This gem provides a CLI and an API interface to http://pushover.net
It's main usage as a CLI, see below for specifics.
Some CLI features:
- Multiple users/applications can be stored.
- Do not need to supply either, will find the first one available.
- Supplying on the CLI will always override the stored variables.
$ gem install pushover
To use inside of an application, add this to the your gemfile:
$ gem 'pushover'
and run bundle to make it available:
To send with the very minimum amount of information.
.('message', 'title', user:'USER_TOKEN', token:'APP_TOKEN')
Optional #configuration method:
. do |config| config.user='USER_TOKEN' config.token='APP_TOKEN' end .('message', 'title')
To send a message. This will override any saved information available.
$ pushover -u user_token -a app_key message is the rest of the cli.
You can also save and use stored information. The username/application are titles. They can be anything you want to reference them.
$ pushover -u user_token --save-user username
$ pushover -a app_key --save-user application
This will allow you to do:
$ pushover -a new_app -u username message body.
If you don't supply any credentials, and it has them saved, it will use the first set saved. This allows for a completely lazy mode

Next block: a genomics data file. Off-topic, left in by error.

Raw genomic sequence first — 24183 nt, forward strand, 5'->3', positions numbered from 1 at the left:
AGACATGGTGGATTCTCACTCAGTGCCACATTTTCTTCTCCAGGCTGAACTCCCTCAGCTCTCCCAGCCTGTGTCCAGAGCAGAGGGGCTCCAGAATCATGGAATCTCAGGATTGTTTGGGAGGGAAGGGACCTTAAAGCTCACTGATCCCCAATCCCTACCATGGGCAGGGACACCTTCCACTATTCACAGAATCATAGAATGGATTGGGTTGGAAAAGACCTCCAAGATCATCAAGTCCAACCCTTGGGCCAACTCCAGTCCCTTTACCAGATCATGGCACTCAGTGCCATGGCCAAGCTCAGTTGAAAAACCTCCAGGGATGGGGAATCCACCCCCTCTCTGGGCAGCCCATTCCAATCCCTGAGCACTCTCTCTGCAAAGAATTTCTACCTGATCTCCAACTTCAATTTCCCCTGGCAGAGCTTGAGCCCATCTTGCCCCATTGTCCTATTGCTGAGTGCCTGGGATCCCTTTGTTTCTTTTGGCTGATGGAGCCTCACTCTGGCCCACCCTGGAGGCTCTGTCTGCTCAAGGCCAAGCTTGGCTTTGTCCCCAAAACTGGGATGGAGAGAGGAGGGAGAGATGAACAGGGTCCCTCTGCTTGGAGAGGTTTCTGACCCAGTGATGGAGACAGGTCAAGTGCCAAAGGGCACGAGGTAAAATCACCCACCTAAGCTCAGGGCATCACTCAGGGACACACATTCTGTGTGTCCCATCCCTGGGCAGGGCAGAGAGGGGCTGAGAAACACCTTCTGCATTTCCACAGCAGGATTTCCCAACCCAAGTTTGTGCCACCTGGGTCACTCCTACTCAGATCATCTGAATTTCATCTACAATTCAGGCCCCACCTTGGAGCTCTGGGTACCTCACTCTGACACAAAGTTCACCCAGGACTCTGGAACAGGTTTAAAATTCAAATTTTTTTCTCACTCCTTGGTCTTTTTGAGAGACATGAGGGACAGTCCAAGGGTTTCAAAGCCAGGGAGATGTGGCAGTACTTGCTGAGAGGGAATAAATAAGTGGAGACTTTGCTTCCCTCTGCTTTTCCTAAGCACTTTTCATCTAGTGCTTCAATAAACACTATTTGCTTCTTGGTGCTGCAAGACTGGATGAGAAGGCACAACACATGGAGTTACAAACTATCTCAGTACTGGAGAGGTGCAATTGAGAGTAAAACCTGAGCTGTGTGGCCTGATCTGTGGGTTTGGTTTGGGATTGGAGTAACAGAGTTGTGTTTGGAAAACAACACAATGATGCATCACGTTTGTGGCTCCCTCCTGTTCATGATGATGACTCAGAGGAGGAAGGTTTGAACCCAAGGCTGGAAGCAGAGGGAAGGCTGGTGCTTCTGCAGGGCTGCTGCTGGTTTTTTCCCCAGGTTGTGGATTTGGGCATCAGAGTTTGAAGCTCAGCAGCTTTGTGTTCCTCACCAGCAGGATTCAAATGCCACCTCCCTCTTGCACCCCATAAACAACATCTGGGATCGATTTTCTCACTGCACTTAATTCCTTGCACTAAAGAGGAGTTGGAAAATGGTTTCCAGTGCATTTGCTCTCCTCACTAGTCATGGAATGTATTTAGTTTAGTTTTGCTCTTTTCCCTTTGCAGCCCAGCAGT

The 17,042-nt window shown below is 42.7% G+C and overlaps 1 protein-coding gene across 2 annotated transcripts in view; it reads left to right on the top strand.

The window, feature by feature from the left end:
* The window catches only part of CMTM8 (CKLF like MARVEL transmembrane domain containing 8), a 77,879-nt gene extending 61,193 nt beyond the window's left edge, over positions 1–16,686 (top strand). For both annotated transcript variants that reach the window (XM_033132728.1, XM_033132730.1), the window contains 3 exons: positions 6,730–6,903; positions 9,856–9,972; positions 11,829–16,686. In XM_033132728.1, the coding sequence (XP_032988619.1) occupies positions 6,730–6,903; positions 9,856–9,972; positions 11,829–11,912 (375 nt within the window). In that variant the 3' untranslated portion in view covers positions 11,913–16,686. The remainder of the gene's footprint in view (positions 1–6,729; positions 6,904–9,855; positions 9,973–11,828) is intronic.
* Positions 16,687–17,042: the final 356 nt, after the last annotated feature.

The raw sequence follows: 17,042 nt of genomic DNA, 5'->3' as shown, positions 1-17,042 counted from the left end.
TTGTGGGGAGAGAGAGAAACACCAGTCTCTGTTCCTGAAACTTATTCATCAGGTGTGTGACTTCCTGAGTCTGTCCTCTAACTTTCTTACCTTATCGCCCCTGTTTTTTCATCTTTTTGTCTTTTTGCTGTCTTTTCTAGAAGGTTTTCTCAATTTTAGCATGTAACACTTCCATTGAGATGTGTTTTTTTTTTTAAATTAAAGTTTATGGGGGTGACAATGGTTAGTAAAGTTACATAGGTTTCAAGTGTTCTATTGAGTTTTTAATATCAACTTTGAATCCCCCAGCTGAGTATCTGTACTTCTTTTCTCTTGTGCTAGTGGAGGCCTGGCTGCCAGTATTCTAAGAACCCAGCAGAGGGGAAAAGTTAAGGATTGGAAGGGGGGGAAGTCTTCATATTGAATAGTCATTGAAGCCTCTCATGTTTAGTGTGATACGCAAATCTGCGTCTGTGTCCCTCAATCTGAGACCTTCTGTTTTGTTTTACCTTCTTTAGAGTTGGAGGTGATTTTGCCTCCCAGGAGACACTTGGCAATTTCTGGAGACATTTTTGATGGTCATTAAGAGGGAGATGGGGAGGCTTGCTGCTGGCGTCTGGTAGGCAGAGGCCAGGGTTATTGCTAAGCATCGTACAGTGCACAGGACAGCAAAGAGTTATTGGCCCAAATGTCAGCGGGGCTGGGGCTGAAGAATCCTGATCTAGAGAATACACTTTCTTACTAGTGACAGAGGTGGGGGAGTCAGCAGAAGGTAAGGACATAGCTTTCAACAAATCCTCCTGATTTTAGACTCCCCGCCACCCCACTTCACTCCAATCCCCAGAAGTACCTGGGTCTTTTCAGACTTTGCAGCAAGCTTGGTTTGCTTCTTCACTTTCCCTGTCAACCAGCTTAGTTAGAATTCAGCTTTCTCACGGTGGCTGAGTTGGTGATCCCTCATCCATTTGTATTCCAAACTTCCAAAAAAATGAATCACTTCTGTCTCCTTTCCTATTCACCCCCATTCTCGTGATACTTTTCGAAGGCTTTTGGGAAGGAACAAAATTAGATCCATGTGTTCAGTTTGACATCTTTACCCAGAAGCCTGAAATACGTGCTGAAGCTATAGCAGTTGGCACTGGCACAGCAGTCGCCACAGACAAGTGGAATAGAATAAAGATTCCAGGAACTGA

pushover message body here for sending without having to constantly specify credentials.
Delete coming soon.
Testing, like this utility, it is a work in progress. I'm in the process of lifting some of the code into another library (config, options), so I will likely not be making more tests for those pieces.
The app testing itself requires you to use your own credentials, that way you get the spam from pushover and not me. I haven't figured out how to do this just yet.
- Fork it
- Create your feature branch (
git checkout -b my-new-feature)
- Commit your changes (
git commit -am 'Added some feature')
- Push to the branch (
git push origin my-new-feature)
- Create new Pull Request